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Two more opinions of one more Spider-Man

“The Amazing Spider-Man”
Directed by Marc Webb
Review by Malcolm Maclachlan & Tony Sheppard

Malcolm: The best thing I can say about this version of Spider-Man is that I liked it a lot better than the Sam Raimi/Tobey Maguire films. But I would have liked it a lot better if the Raimi/MacGuire ones had never been made. After the film, I keep hearing other people in the audience talked about what a “great reboot” it was. Which left me wondering why we aren’t being offered more original software.

Tony: I hear ya! But Hollywood is a risk averse place and these comic book movies generally sell pretty well, with this new one already beating records for similar opening days/dates. That said it’s often tough to compare with past films, on a dollar for dollar basis, as the newer releases cost more per ticket with even higher premiums for 3D screenings. And as for the past films, I heard another reviewer say something along the lines of “I was worried about how I would feel about the Tobey Maguire films and now I’m thinking Tobey who!?”

Malcolm: To back up, a lot of the ingredients are there. Relative unknown Andrew Garfield has been getting raves for playing a more vulnerable, troubled version of the hero, a kind of Peter Parker meets Holden Caulfield (a line I plagiarized from EVERYWHERE). Emma Stone is always good, this time as original heroine Gwen Stacy. But when the pair start dropping hints about the coming films in the franchise shortly before the closing credits, I found myself thinking that I won’t be there. I’m happy to watch them both—in something else.

Tony: Well, they’re coming – it was announced yesterday that there will be two more films in this series. In an odd way, I liked it enough to almost want it to fail, to avoid bad sequels. But I’m OK with seeing them back together – they have far more onscreen (and offscreen) chemistry than most matchups. And Andrew Garfield has been around, he’s just easy to miss at times because he tends to change his appearance and accent at will and is proving to be pretty versatile.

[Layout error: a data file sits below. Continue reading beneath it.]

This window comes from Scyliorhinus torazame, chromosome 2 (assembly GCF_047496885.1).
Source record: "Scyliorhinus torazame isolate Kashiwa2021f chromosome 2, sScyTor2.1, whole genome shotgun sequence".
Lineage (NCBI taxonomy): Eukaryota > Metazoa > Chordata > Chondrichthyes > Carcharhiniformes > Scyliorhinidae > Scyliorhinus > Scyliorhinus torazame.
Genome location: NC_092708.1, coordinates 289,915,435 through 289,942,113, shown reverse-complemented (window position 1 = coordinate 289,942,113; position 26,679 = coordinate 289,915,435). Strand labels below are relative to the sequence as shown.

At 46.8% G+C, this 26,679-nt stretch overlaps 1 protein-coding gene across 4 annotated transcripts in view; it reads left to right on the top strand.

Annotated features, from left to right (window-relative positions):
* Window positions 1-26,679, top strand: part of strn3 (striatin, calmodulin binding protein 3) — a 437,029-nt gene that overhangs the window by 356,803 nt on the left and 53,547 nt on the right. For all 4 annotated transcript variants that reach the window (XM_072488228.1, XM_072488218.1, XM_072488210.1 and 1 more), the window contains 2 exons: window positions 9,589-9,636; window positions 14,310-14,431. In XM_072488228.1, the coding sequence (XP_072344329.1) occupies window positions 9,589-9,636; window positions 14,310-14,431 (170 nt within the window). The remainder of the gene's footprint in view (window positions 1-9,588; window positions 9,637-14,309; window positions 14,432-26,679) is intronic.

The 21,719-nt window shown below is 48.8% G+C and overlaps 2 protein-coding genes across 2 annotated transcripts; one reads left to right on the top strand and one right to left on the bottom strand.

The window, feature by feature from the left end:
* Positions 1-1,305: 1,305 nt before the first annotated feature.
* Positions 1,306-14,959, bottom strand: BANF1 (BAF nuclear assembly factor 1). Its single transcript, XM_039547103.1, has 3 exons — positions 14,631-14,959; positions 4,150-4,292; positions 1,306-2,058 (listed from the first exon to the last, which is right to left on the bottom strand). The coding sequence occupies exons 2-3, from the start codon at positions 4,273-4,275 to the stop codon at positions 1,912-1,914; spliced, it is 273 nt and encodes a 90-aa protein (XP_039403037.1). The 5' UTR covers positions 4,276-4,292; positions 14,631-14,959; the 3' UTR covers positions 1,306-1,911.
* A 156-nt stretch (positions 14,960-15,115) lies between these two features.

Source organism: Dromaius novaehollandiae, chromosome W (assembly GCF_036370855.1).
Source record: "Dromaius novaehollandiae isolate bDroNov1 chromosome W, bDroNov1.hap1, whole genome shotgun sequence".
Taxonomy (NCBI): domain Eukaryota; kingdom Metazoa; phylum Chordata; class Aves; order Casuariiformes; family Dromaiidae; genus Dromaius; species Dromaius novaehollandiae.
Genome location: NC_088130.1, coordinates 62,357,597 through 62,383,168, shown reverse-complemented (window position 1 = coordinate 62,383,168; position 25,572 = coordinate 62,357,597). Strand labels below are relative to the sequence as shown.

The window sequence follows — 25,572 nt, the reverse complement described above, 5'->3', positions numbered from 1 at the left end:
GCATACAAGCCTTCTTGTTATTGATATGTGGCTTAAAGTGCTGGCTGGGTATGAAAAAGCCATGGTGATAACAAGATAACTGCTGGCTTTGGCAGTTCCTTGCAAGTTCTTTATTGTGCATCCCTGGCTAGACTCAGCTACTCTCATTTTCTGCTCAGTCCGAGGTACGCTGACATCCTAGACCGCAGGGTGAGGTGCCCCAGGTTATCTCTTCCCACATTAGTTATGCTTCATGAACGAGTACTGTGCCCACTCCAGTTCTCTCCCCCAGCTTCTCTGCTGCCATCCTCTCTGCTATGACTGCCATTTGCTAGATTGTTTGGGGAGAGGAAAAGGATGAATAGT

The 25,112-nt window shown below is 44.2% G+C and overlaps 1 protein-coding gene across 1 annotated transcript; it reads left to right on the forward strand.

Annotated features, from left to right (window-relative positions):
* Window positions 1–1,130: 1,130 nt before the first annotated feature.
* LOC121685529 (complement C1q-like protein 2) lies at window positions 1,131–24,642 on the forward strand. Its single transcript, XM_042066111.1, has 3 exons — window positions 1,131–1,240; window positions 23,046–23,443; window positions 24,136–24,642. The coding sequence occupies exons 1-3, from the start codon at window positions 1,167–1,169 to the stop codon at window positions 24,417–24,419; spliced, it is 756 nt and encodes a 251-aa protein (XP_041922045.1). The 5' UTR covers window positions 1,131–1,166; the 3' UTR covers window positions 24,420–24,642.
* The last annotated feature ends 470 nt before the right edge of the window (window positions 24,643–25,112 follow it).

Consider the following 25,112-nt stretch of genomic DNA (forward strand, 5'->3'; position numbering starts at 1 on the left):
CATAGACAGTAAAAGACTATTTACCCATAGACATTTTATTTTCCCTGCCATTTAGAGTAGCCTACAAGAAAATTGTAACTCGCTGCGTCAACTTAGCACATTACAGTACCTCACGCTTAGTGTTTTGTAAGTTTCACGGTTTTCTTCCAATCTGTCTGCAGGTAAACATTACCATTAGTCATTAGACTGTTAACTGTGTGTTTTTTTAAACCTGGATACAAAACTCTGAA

Malcolm: If this had been a terrible remake, I could have just written it off. If it had been a brilliant recasting of the basic story— something truly troubling, like Spider-Man as an idiot savant or vigilante killer, or better yet a middle-aged Spidey as Michael Corleone, wanting to hang up his Mexican wrestler mask but not knowing how—that would have been something. But instead it’s “darker” without being truly dark. We get the cinematic version of comfort food: even if it’s a noticeably better telling than the most recent big-budget versions, it really is the same old origin story told basically the same way. I found myself having a decent enough time, but I never stopped wondering why this film had to be made, especially given that the last Raimi/Maguire sequel came out only five years ago.

Tony: Then again, if all reboots were this good, I’d be asking for more and sometimes much sooner. How about a better “John Carter”? It’s only been a couple of months but I’d welcome a better retelling of that story. And “better” would be my main descriptor here, rather than darker, it all just seemed to work so very well. It seems more natural with better character development – especially as the super powers kick in. And Sally Field and Martin Sheen add a certain quality/gravitas in quite small roles as the Parker grandparents. It was like hearing the same joke from a better comedian – it just worked. It also looked a lot better than the previews and early glimpses, many of which looked horribly artificial.